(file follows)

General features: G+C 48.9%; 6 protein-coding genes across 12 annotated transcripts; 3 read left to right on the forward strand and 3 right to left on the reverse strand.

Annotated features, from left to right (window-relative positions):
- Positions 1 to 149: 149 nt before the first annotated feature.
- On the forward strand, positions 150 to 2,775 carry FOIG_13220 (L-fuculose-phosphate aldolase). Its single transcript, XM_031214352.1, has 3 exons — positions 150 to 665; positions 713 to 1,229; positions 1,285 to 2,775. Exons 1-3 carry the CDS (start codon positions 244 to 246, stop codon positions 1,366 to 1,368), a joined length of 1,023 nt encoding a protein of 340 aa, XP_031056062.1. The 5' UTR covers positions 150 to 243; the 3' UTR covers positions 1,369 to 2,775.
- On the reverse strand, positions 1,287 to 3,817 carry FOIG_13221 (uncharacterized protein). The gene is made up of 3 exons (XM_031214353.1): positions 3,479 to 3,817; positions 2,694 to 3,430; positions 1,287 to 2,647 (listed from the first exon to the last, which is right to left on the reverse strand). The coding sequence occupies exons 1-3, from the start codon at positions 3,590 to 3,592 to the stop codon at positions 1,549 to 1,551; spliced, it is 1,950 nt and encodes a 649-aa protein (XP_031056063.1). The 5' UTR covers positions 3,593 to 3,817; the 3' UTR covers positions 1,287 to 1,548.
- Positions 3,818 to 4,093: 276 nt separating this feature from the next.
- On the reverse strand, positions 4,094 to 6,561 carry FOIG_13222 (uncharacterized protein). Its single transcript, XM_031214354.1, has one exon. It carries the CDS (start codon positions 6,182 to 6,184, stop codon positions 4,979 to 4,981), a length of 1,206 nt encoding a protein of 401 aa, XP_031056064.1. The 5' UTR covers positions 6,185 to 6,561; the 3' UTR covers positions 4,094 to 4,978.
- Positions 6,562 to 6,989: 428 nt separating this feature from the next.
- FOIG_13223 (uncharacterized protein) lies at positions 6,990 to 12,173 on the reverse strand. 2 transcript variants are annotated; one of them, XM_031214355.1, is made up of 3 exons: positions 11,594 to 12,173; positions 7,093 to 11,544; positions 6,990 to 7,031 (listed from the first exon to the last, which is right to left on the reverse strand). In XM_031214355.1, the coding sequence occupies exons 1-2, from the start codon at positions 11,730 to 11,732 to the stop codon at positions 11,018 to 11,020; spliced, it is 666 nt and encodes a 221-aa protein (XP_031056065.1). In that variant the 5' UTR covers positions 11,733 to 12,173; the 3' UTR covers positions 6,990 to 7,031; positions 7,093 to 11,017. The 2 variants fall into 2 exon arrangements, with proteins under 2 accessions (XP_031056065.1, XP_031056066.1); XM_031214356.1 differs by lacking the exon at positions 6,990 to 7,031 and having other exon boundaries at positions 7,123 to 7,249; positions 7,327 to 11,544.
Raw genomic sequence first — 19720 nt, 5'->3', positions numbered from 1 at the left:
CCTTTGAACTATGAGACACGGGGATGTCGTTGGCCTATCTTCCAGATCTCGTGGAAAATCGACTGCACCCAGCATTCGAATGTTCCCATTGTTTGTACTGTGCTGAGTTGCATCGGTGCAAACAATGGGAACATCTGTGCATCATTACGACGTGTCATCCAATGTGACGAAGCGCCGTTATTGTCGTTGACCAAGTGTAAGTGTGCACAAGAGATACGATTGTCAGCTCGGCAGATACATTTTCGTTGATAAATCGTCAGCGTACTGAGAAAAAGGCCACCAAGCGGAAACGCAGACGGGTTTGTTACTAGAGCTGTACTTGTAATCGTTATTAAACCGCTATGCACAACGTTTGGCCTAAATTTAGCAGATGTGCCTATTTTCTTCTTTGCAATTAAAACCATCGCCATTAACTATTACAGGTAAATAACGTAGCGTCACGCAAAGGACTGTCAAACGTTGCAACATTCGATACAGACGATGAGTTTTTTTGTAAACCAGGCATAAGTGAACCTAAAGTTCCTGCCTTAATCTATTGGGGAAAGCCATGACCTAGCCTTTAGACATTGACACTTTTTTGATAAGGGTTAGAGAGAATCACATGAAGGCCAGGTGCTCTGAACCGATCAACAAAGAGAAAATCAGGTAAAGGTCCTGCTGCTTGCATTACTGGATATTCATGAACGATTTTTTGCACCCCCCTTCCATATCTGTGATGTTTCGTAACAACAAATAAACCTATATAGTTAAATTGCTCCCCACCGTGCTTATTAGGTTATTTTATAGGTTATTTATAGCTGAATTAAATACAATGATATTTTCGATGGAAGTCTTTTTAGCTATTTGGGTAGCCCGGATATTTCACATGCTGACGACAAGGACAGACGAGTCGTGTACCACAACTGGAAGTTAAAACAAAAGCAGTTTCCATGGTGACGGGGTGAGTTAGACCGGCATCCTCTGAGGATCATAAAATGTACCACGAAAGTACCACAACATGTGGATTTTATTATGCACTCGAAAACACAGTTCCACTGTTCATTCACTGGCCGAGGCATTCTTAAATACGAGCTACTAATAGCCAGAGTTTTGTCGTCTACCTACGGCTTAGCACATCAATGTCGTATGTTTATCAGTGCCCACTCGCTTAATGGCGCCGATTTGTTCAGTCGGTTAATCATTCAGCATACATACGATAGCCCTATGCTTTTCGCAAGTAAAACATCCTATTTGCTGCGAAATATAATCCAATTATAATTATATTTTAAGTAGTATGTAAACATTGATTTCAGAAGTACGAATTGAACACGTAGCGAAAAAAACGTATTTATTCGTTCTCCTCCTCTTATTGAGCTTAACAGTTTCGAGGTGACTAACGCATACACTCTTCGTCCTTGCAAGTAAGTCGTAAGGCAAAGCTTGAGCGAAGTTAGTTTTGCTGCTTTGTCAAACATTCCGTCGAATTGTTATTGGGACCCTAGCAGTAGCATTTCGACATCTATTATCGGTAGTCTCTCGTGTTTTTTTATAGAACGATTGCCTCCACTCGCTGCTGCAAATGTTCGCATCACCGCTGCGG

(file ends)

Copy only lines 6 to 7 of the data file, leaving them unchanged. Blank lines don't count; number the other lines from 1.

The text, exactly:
- Positions 3,818 to 4,093: 276 nt separating this feature from the next.
- On the reverse strand, positions 4,094 to 6,561 carry FOIG_13222 (uncharacterized protein). Its single transcript, XM_031214354.1, has one exon. It carries the CDS (start codon positions 6,182 to 6,184, stop codon positions 4,979 to 4,981), a length of 1,206 nt encoding a protein of 401 aa, XP_031056064.1. The 5' UTR covers positions 6,185 to 6,561; the 3' UTR covers positions 4,094 to 4,978.